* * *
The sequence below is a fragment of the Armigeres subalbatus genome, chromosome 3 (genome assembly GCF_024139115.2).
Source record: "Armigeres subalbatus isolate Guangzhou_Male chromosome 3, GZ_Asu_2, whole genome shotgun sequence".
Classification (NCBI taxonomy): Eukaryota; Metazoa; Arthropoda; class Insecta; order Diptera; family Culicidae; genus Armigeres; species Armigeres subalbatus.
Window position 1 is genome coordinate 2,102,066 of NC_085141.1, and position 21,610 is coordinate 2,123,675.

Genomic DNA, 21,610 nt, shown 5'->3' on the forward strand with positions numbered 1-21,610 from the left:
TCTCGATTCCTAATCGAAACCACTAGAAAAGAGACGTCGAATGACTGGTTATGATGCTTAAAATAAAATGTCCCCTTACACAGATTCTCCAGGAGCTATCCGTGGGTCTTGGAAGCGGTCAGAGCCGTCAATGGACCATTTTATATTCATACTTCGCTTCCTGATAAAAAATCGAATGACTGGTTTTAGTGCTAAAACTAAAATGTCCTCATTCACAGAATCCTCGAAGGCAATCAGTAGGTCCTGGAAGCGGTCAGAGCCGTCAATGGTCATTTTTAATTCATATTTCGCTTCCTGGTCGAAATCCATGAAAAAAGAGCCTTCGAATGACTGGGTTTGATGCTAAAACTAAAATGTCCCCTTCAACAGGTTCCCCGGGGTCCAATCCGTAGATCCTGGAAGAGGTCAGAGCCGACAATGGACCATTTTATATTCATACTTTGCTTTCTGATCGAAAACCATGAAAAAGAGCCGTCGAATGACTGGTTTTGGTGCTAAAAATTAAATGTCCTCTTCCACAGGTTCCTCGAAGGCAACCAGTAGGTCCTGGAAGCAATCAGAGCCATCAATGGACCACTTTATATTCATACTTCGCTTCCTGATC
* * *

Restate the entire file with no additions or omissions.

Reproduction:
The sequence below is a fragment of the Armigeres subalbatus genome, chromosome 3 (genome assembly GCF_024139115.2).
Source record: "Armigeres subalbatus isolate Guangzhou_Male chromosome 3, GZ_Asu_2, whole genome shotgun sequence".
Classification (NCBI taxonomy): Eukaryota; Metazoa; Arthropoda; class Insecta; order Diptera; family Culicidae; genus Armigeres; species Armigeres subalbatus.
Window position 1 is genome coordinate 2,102,066 of NC_085141.1, and position 21,610 is coordinate 2,123,675.

Genomic DNA, 21,610 nt, shown 5'->3' on the forward strand with positions numbered 1-21,610 from the left:
TCTCGATTCCTAATCGAAACCACTAGAAAAGAGACGTCGAATGACTGGTTATGATGCTTAAAATAAAATGTCCCCTTACACAGATTCTCCAGGAGCTATCCGTGGGTCTTGGAAGCGGTCAGAGCCGTCAATGGACCATTTTATATTCATACTTCGCTTCCTGATAAAAAATCGAATGACTGGTTTTAGTGCTAAAACTAAAATGTCCTCATTCACAGAATCCTCGAAGGCAATCAGTAGGTCCTGGAAGCGGTCAGAGCCGTCAATGGTCATTTTTAATTCATATTTCGCTTCCTGGTCGAAATCCATGAAAAAAGAGCCTTCGAATGACTGGGTTTGATGCTAAAACTAAAATGTCCCCTTCAACAGGTTCCCCGGGGTCCAATCCGTAGATCCTGGAAGAGGTCAGAGCCGACAATGGACCATTTTATATTCATACTTTGCTTTCTGATCGAAAACCATGAAAAAGAGCCGTCGAATGACTGGTTTTGGTGCTAAAAATTAAATGTCCTCTTCCACAGGTTCCTCGAAGGCAACCAGTAGGTCCTGGAAGCAATCAGAGCCATCAATGGACCACTTTATATTCATACTTCGCTTCCTGATC